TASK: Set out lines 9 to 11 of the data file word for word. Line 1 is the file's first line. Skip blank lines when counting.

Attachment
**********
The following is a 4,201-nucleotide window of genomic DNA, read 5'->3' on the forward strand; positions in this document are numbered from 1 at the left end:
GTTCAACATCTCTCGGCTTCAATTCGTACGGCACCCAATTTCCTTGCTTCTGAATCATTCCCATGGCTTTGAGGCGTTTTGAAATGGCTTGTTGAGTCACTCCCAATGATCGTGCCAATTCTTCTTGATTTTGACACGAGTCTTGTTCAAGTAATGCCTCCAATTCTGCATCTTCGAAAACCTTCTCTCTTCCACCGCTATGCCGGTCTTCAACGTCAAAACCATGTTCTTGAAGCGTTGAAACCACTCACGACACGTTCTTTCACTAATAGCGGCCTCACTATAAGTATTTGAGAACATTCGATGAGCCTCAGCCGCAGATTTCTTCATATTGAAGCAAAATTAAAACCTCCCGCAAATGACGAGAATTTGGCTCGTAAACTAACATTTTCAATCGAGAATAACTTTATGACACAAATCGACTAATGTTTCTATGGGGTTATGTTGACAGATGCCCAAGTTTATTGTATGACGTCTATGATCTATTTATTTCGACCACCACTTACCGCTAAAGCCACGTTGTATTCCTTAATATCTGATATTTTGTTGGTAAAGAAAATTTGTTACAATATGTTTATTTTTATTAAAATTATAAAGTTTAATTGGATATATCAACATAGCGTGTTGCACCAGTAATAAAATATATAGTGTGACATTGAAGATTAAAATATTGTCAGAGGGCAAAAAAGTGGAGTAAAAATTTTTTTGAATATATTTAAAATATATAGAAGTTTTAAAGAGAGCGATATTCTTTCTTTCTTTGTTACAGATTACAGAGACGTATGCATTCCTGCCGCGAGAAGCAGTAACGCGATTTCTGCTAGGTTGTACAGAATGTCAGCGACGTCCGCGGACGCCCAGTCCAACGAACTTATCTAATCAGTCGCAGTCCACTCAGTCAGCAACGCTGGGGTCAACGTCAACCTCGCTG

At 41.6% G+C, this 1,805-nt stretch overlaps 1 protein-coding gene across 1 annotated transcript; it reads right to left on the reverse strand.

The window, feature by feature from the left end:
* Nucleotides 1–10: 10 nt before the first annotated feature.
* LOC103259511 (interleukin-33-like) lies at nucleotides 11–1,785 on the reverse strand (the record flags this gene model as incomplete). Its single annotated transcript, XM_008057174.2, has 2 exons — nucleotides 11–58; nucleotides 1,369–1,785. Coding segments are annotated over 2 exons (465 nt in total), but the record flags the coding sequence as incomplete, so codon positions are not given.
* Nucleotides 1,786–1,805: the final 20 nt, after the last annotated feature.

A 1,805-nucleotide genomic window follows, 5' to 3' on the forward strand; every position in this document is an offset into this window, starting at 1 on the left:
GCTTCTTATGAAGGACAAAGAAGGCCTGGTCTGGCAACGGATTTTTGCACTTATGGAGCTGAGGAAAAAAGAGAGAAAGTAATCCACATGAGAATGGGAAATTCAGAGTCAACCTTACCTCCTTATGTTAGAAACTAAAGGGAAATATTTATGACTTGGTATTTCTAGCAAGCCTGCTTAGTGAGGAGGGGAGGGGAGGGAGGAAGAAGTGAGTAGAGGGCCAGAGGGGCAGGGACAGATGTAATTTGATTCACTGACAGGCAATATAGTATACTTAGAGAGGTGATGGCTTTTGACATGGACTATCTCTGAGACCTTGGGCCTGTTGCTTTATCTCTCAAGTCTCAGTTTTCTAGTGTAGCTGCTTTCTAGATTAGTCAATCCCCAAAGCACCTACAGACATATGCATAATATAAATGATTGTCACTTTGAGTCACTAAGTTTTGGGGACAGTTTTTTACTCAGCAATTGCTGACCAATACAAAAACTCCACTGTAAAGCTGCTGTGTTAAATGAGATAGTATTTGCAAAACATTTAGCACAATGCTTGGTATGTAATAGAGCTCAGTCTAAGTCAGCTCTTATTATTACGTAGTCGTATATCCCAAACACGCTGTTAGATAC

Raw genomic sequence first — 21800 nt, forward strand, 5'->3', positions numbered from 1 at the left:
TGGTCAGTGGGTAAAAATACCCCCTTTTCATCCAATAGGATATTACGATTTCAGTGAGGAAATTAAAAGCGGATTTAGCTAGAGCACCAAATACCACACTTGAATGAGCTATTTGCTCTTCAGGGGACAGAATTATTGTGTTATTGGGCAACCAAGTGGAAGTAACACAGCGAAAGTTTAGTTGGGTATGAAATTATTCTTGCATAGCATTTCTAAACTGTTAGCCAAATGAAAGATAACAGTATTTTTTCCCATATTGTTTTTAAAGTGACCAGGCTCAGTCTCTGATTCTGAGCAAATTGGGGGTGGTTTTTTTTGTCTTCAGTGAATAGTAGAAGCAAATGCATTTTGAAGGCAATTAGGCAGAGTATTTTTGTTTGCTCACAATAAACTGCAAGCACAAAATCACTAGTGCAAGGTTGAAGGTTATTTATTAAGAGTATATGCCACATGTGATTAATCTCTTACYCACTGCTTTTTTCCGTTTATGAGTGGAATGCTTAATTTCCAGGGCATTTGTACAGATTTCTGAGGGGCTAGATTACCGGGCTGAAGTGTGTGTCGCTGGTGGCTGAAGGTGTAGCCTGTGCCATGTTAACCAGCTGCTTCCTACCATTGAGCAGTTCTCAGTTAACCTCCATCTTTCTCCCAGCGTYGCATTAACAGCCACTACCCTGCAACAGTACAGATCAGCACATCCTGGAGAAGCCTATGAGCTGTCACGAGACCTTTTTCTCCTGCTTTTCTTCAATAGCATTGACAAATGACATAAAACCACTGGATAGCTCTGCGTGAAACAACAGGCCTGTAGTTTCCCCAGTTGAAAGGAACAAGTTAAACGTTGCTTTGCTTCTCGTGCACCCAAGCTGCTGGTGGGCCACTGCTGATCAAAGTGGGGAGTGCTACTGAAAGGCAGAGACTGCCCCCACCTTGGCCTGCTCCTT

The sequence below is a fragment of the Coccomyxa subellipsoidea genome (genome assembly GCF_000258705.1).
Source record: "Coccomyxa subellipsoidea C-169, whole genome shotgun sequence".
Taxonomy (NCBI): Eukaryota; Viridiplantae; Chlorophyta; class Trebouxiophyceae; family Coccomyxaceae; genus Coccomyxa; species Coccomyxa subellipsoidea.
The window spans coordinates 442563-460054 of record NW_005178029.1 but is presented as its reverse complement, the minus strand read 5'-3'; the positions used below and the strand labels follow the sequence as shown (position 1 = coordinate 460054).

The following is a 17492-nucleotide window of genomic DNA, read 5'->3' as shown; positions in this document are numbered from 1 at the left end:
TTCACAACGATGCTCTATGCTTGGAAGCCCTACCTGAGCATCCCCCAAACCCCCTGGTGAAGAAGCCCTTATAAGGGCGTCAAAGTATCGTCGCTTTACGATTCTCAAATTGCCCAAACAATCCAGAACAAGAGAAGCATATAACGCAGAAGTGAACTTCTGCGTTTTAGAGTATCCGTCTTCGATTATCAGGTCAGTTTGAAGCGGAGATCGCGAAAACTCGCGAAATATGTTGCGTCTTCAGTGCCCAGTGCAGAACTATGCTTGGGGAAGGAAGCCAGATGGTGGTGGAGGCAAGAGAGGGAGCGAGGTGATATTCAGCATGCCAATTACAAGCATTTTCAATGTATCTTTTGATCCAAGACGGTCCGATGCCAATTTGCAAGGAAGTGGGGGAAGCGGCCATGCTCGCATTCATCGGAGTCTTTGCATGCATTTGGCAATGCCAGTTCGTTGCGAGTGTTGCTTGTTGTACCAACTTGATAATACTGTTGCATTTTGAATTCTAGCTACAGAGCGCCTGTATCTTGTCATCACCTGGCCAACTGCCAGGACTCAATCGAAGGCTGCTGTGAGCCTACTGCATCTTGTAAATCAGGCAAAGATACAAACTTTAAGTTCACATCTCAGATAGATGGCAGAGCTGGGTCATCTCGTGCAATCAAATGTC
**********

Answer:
GCTTCTTATGAAGGACAAAGAAGGCCTGGTCTGGCAACGGATTTTTGCACTTATGGAGCTGAGGAAAAAAGAGAGAAAGTAATCCACATGAGAATGGGAAATTCAGAGTCAACCTTACCTCCTTATGTTAGAAACTAAAGGGAAATATTTATGACTTGGTATTTCTAGCAAGCCTGCTTAGTGAGGAGGGGAGGGGAGGGAGGAAGAAGTGAGTAGAGGGCCAGAGGGGCAGGGACAGATGTAATTTGATTCACTGACAGGCAATATAGTATACTTAGAGAGGTGATGGCTTTTGACATGGACTATCTCTGAGACCTTGGGCCTGTTGCTTTATCTCTCAAGTCTCAGTTTTCTAGTGTAGCTGCTTTCTAGATTAGTCAATCCCCAAAGCACCTACAGACATATGCATAATATAAATGATTGTCACTTTGAGTCACTAAGTTTTGGGGACAGTTTTTTACTCAGCAATTGCTGACCAATACAAAAACTCCACTGTAAAGCTGCTGTGTTAAATGAGATAGTATTTGCAAAACATTTAGCACAATGCTTGGTATGTAATAGAGCTCAGTCTAAGTCAGCTCTTATTATTACGTAGTCGTATATCCCAAACACGCTGTTAGATAC

Raw genomic sequence first — 21800 nt, forward strand, 5'->3', positions numbered from 1 at the left:
TGGTCAGTGGGTAAAAATACCCCCTTTTCATCCAATAGGATATTACGATTTCAGTGAGGAAATTAAAAGCGGATTTAGCTAGAGCACCAAATACCACACTTGAATGAGCTATTTGCTCTTCAGGGGACAGAATTATTGTGTTATTGGGCAACCAAGTGGAAGTAACACAGCGAAAGTTTAGTTGGGTATGAAATTATTCTTGCATAGCATTTCTAAACTGTTAGCCAAATGAAAGATAACAGTATTTTTTCCCATATTGTTTTTAAAGTGACCAGGCTCAGTCTCTGATTCTGAGCAAATTGGGGGTGGTTTTTTTTGTCTTCAGTGAATAGTAGAAGCAAATGCATTTTGAAGGCAATTAGGCAGAGTATTTTTGTTTGCTCACAATAAACTGCAAGCACAAAATCACTAGTGCAAGGTTGAAGGTTATTTATTAAGAGTATATGCCACATGTGATTAATCTCTTACYCACTGCTTTTTTCCGTTTATGAGTGGAATGCTTAATTTCCAGGGCATTTGTACAGATTTCTGAGGGGCTAGATTACCGGGCTGAAGTGTGTGTCGCTGGTGGCTGAAGGTGTAGCCTGTGCCATGTTAACCAGCTGCTTCCTACCATTGAGCAGTTCTCAGTTAACCTCCATCTTTCTCCCAGCGTYGCATTAACAGCCACTACCCTGCAACAGTACAGATCAGCACATCCTGGAGAAGCCTATGAGCTGTCACGAGACCTTTTTCTCCTGCTTTTCTTCAATAGCATTGACAAATGACATAAAACCACTGGATAGCTCTGCGTGAAACAACAGGCCTGTAGTTTCCCCAGTTGAAAGGAACAAGTTAAACGTTGCTTTGCTTCTCGTGCACCCAAGCTGCTGGTGGGCCACTGCTGATCAAAGTGGGGAGTGCTACTGAAAGGCAGAGACTGCCCCCACCTTGGCCTGCTCCTT